To David Hall4
ALS: American Philosophical Society
London, Nov. 9. 1765
Dear Mr. Hall
I have only time to acknowledge the Receipt of yours of Sept. 6. and thank you for the Intelligence it contains.5 The Disturbances in the Colonies give me great Concern, as I fear the Event will be pernicious to America in general. But I hope the Address expected home from the Congress you mention, will be couch’d in such humble and dutiful Terms, as that the Friends of America may support it with some Prospect of Success, to the Healing of all Breaches.6 Assure yourself nothing can be falser than the Reports you mention that I had any even the least hand in framing the Stamp Act, or procuring any other Burthen on our Country.7 I am, as ever, Dear Friend, Yours affectionately
Addressed: To / Mr David Hall / Printer / Philadelphia / via New York / per Packet / Free B Franklin
Endorsed: Novr. 9. 1765.
4. Although BF had told DF on this day that he would not have time to write Hall, among others, by the packet, he apparently did find a few minutes for this short letter.
5. In his letter of this date, above, pp. 255–9, Hall had given BF a summary of events in several colonies leading to the resignations of their stamp distributors.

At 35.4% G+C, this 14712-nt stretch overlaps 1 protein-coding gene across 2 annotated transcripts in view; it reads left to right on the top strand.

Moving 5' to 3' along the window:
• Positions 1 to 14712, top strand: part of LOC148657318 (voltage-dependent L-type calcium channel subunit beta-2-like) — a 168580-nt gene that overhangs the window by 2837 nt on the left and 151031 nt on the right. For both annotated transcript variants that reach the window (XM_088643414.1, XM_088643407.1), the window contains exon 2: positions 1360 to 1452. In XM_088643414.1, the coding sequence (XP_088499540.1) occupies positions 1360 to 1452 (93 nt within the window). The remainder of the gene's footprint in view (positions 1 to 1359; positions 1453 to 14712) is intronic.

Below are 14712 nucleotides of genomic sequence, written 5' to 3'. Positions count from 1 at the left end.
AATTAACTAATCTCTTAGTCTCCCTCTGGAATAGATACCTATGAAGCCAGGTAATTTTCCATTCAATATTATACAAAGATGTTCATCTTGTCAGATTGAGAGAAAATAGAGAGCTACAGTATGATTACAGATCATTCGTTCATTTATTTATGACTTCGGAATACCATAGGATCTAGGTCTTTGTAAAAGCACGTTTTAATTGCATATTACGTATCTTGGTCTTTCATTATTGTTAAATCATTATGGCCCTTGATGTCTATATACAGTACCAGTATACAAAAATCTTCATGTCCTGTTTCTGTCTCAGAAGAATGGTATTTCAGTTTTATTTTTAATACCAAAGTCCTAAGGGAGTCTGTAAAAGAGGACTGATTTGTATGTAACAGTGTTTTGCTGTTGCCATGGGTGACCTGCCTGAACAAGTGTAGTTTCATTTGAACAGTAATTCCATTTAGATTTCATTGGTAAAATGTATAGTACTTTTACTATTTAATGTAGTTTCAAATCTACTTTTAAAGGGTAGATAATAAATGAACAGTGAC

6. The Stamp Act Congress adopted a declaration of the rights and grievances of the colonists, consisting of a series of fourteen resolutions, and separate petitions to the King, the House of Lords, and the House of Commons. The petitions stated the colonial case in much more moderate and dutiful language than did the declaration. Since the Congress was a wholly unofficial body, the petitions were stated to be from the “freeholders and other inhabitants” of the colonies specifically named. Of course, BF had not yet heard of what the Congress had done.
7. In his letter of September 6 Hall had reported the “Notion” held in the colony that BF “had a Hand” in framing the Stamp Act. But this comment suggests that BF did not yet realize the extent of the feeling against him caused by this belief.